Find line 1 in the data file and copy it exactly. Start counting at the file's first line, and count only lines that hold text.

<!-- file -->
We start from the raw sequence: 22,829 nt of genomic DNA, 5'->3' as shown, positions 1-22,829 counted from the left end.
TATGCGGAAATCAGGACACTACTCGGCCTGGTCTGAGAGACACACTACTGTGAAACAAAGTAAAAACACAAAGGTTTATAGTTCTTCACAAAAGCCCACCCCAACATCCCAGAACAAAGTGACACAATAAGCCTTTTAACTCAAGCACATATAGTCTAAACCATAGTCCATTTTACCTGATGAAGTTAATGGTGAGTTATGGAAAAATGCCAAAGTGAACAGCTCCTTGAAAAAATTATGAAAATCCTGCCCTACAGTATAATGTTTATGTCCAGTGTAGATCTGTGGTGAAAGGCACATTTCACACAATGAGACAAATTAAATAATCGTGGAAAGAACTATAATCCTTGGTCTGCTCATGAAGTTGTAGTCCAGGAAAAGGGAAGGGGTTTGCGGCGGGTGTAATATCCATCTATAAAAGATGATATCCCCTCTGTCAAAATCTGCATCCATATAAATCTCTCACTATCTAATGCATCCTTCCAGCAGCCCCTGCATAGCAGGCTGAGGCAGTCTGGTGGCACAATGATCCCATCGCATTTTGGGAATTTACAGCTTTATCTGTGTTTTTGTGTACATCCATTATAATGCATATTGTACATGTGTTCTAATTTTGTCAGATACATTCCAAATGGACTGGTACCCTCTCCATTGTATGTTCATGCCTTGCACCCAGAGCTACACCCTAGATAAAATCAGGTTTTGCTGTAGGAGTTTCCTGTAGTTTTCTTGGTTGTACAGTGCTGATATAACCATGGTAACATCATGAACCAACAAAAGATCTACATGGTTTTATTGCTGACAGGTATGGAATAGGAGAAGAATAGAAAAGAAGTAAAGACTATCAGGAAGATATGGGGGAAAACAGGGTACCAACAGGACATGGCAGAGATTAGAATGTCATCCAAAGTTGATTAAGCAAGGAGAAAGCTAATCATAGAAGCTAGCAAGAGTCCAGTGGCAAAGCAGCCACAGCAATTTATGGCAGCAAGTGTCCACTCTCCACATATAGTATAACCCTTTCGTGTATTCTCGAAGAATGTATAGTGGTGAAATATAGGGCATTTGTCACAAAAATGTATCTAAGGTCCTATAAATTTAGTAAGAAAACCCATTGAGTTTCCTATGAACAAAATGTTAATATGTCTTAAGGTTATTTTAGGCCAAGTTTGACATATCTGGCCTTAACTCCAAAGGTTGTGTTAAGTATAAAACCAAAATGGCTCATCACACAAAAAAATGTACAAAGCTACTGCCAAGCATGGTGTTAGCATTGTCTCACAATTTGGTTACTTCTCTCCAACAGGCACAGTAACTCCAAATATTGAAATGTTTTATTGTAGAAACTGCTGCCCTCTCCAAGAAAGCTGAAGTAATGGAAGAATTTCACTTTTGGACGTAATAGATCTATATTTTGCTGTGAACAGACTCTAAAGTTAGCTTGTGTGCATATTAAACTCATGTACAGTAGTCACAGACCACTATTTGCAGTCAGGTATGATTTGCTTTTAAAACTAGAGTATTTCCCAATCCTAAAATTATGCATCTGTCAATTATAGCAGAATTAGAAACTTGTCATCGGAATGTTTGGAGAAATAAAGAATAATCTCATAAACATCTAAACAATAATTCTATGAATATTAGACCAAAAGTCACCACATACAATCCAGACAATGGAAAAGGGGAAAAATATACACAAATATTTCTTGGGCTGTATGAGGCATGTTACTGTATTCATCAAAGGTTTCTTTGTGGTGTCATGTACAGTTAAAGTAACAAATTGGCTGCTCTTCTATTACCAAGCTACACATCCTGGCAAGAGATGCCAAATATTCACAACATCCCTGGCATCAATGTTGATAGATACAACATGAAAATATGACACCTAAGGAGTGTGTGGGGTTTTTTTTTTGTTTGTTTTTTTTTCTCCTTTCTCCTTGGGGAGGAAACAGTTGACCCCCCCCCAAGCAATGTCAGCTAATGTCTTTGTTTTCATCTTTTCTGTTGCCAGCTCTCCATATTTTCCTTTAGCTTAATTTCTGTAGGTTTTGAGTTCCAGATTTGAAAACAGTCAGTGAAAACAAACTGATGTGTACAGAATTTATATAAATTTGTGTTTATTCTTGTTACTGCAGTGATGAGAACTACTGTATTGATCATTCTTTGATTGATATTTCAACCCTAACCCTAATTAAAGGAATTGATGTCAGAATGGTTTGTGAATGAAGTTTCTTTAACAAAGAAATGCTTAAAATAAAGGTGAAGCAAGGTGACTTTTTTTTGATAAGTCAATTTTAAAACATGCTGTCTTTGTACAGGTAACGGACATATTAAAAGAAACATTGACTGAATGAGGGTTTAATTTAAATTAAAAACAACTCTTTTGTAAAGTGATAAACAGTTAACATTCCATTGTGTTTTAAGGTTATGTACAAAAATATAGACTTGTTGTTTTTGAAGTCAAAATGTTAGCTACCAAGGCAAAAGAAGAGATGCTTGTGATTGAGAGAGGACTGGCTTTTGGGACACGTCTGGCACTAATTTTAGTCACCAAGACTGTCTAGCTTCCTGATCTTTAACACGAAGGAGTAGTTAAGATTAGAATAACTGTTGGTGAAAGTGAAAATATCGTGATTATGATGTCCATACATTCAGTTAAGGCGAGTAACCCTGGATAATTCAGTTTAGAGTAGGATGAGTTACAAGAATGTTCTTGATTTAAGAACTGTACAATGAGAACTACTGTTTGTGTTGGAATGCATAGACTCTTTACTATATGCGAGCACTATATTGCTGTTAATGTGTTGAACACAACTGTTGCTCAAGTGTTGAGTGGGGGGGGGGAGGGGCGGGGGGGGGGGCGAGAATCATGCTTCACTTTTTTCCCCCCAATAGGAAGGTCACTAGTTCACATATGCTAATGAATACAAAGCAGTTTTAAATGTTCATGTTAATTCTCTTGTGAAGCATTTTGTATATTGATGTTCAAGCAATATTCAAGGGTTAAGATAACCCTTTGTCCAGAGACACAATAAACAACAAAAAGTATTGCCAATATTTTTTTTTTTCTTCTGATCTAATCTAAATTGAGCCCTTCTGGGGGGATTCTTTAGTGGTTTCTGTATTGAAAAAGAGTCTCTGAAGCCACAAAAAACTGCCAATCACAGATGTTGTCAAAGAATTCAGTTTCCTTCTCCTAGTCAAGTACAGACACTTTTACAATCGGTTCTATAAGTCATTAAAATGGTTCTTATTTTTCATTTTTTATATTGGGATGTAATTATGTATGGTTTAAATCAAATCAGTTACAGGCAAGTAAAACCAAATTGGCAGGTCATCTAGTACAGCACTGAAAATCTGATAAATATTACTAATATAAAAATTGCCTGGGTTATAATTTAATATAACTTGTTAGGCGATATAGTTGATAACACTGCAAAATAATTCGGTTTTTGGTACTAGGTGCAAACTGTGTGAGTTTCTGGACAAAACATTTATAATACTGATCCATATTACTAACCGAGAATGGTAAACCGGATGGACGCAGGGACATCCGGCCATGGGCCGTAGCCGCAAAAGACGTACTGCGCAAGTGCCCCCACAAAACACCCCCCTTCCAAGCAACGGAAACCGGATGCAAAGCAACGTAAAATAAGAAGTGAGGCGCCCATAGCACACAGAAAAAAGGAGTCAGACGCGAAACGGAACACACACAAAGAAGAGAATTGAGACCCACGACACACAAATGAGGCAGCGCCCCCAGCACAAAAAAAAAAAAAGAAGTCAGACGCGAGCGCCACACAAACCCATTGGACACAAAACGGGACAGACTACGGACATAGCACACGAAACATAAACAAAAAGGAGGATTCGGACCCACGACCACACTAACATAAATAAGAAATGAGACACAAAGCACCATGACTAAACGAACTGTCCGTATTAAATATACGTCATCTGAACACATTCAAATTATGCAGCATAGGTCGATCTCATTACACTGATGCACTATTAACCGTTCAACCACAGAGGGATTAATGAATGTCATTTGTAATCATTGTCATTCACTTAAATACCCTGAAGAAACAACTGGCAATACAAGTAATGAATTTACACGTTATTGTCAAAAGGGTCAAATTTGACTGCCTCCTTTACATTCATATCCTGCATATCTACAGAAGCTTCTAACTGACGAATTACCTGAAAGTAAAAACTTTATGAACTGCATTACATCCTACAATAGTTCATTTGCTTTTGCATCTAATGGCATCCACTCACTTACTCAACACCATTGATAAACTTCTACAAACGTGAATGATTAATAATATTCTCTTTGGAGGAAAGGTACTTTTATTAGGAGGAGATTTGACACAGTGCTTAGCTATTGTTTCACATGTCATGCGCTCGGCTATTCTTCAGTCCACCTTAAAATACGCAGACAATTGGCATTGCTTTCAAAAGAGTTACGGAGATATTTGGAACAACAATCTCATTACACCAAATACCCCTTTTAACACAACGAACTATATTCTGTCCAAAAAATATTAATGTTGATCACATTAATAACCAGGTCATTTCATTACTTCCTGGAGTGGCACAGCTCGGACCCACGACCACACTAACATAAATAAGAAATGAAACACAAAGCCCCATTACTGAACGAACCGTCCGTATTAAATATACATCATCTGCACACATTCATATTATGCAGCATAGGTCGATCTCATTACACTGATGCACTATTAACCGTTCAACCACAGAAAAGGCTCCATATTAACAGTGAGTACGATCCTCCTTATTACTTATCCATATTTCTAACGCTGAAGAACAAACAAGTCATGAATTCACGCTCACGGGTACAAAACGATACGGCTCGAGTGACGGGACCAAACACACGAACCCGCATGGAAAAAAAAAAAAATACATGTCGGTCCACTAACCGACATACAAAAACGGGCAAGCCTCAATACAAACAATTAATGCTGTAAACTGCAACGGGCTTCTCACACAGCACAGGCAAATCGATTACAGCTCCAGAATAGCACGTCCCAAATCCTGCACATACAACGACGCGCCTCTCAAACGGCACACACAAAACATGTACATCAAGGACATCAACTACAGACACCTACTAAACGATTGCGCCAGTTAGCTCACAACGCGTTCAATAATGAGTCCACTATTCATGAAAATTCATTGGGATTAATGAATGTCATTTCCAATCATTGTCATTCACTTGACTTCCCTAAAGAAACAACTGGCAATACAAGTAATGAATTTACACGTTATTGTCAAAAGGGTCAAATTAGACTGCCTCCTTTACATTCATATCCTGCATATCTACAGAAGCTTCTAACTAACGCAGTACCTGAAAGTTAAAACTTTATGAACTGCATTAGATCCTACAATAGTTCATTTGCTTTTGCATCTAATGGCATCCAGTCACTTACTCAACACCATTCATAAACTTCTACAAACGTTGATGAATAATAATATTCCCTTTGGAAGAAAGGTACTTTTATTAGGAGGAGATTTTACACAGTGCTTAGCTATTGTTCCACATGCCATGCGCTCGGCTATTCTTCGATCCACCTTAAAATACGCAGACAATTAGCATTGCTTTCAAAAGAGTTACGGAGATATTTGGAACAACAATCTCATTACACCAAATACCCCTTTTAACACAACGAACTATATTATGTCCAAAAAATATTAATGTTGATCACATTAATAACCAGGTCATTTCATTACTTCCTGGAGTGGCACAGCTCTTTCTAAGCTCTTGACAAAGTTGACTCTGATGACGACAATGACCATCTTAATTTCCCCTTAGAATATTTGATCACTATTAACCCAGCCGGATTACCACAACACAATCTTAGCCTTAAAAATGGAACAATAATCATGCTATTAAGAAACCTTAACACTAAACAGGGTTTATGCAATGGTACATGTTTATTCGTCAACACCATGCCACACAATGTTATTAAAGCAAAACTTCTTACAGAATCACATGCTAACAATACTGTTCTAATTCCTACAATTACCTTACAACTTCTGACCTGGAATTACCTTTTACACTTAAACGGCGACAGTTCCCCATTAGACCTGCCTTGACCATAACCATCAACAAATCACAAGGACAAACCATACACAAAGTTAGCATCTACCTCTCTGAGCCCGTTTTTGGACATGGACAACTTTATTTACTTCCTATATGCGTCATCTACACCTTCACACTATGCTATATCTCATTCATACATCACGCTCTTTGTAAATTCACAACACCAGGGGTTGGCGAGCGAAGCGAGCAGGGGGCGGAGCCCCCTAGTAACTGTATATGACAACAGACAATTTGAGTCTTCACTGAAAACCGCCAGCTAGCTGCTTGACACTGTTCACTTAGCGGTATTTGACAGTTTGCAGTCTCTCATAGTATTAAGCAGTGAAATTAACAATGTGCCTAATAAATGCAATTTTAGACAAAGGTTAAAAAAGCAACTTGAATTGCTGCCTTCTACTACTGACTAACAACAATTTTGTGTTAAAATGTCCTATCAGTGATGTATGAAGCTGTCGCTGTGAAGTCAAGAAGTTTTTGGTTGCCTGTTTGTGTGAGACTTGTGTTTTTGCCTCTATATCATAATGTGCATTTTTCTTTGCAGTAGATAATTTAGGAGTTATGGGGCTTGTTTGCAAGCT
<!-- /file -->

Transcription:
We start from the raw sequence: 22,829 nt of genomic DNA, 5'->3' as shown, positions 1-22,829 counted from the left end.